The moment you step on to the campus at Phillips Exeter Academy in New Hampshire, you know, for sure, you’re not at Wildwood. This storied prep school, one of the oldest in America, sits on a stately 232-year old campus – an eclectic collection of 127 imposingly historic and impressively modern buildings, spread across 620 acres. Oil portraits of founders, trustees, and famous alumni hang in hallways. The school looks like a small college; over 1,000 high school students attend Exeter, 850 as boarders.
At the invitation Dan Morrissey, a Phillips Exeter admissions officer (and former Dean of Students), I had the opportunity to visit the Exeter campus last month. What I found was that the very obvious differences between our schools are surprisingly insignificant, actually, compared to the values and approach Wildwood and Exeter share. Yes, Exeter exudes establishment East Coast tradition, while Wildwood epitomizes West Coast progressive education. But what we offer our students is not so very different.
Dan and I met through our schools’ common commitment to advisory. He recently published his own handbook for advisors, Teaching Clarity, Purpose and Motivation: A Secondary School Adviser’s Handbook, and when researching other titles on Advisory programs he came upon Wildwood’s own, The Advisory Toolkit— now an industry standard for schools seeking to start or strengthen their advisory programs. As so much of my work as Wildwood’s Director of Outreach, Teaching, and Learning revolves around advisory, we had a natural connection. Since then Dan and I have collaborated on a number of projects, from webinars to workshop proposals, keeping in touch via Skype and Twitter.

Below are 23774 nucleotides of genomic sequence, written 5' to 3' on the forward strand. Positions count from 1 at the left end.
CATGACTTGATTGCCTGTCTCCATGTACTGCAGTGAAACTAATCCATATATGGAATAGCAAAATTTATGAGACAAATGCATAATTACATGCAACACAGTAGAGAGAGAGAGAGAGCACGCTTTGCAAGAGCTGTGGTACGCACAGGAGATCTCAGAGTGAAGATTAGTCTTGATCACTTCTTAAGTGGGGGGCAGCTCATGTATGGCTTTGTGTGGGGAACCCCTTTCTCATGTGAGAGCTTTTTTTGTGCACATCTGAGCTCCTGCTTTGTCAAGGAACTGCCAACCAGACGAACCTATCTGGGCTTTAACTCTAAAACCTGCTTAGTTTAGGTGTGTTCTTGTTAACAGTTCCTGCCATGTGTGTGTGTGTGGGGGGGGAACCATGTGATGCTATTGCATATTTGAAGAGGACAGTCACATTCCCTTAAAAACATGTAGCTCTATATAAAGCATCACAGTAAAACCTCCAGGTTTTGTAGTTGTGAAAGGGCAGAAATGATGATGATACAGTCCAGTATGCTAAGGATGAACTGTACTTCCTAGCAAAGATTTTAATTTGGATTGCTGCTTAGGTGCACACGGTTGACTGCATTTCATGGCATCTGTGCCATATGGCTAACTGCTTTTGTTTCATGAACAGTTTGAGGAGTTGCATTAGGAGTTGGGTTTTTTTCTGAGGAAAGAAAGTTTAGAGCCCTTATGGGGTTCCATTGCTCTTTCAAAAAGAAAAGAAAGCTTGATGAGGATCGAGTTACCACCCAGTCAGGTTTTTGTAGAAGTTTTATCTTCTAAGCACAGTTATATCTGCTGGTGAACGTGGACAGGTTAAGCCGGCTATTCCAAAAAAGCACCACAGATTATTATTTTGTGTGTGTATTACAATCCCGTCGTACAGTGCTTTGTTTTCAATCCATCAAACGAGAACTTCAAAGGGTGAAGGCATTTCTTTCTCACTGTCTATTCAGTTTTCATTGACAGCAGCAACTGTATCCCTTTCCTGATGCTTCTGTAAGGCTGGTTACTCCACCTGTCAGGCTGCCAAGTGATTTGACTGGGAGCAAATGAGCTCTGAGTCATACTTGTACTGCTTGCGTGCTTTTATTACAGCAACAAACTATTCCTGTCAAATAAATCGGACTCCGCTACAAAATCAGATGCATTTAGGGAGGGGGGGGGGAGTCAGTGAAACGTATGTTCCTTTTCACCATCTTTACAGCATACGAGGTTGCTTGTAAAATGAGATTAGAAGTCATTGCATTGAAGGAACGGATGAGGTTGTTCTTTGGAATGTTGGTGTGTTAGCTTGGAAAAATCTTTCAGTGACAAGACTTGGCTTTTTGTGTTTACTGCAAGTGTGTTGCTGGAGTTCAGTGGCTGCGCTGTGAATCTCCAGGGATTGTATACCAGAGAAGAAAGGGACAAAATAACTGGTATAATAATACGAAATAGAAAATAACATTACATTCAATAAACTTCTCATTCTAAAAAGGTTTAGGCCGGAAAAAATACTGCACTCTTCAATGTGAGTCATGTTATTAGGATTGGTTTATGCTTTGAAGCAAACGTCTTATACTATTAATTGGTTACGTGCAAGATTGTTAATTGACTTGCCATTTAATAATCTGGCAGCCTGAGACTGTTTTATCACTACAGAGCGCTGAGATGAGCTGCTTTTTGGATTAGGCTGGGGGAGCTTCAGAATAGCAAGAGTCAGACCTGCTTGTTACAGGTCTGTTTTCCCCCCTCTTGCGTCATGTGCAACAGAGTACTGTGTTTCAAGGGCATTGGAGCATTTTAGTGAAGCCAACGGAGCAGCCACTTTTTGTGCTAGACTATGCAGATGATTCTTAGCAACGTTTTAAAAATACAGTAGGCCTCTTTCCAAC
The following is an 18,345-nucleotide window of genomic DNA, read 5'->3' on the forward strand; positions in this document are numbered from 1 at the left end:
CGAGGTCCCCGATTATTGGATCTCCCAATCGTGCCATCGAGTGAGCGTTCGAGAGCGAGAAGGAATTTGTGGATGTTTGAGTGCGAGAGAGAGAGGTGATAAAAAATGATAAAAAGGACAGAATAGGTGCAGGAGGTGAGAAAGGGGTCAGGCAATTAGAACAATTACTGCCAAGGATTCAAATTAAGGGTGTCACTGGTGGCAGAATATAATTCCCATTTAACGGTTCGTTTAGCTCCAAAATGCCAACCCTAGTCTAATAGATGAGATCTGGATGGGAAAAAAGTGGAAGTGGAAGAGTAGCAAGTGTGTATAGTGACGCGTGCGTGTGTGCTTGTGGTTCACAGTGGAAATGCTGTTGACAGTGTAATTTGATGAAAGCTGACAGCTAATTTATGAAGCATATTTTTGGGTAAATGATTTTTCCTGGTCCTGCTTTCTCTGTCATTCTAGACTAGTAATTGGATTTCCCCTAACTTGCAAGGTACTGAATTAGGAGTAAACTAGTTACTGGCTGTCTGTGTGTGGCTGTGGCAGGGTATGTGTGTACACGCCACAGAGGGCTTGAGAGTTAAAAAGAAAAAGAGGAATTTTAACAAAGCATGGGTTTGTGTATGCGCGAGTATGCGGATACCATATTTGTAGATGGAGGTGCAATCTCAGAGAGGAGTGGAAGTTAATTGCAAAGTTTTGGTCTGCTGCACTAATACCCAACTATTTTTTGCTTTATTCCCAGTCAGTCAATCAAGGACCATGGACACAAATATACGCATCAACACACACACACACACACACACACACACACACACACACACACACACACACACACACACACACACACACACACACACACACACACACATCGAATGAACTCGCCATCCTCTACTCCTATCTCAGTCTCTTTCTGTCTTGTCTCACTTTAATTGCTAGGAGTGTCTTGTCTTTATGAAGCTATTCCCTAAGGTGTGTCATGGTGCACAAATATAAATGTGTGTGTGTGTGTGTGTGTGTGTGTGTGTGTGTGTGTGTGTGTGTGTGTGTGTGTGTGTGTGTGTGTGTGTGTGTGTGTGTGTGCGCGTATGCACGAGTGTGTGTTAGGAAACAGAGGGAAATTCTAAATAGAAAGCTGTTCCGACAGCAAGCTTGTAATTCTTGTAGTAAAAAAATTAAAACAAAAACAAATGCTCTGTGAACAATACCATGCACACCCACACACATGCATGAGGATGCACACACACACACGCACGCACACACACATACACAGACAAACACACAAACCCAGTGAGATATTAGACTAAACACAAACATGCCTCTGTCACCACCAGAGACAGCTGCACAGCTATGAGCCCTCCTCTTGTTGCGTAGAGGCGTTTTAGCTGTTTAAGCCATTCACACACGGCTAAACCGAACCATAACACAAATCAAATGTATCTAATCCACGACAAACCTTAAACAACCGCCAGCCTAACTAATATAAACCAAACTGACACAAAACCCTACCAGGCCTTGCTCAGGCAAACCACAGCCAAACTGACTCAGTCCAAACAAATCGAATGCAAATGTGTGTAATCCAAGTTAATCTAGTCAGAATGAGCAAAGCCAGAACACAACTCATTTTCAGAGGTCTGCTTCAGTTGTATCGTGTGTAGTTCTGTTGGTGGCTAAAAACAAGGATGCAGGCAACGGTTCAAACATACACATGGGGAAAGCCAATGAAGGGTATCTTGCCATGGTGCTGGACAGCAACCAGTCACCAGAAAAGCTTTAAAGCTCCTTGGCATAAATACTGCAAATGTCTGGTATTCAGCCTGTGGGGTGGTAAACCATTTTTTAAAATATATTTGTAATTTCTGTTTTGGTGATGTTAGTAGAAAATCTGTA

When I told Dan that I was planning a trip to New England to visit a handful of public and private schools, he insisted that I come up to Exeter for a visit.
We spent part of an afternoon visiting classes and one similarity I noticed resonated deeply: Both schools honor a commitment to helping students to use their minds well in daily ways. In each room I saw about 16 students, along with their teacher, seated around giant wooden tables. Discussion is at the heart of deep learning at Exeter, which follows an eponymous instructional method called Harkness teaching, after an Exeter benefactor, Edward Harkness. My mind immediately jumped to Wildwood’s upper school, where students seated with their teachers engage in deep Socratic Seminars and “fishbowl” conversations—the intention, to deepen each member’s understanding not only of subject matter, but of each other as well. Teaching and learning at both Wildwood and Phillips Exeter emphasizes understanding the meaning behind the material—an essential for tomorrow’s thought leaders in a complex and changing world.
Just like at Wildwood, advisors at Phillips Exeter play central roles in attending to each student’s academic progress and social-emotional well-being. Advisors meet with their small group of advisees throughout the course of each week, assisting their charges with making adjustments to the demands of high school work and boarding school life. Just like their Wildwood counterparts, advisors at Phillips Exeter get to know each advisee well, help students cultivate their strengths, and maintain strong communication with each student’s parent or parents. At Phillips Exeter, Dan is the advisory expert, the one that his colleagues look to for guidance and support.
Of course, there are differences. The school’s nearly $1 billion endowment makes Phillips Exeter Academy resource rich in ways that most schools can only aspire to. The endowment enriches learning. But it’s the kind of teaching and learning that happens at Exeter that matters most. That’s what’s critical for students, and it’s the unyielding attention to each student’s academic progress and social-emotional well-being that links venerable Exeter with avant garde Wildwood in meaningful ways.
~ By Steve Barrett, Director of Outreach, Teaching, and Learning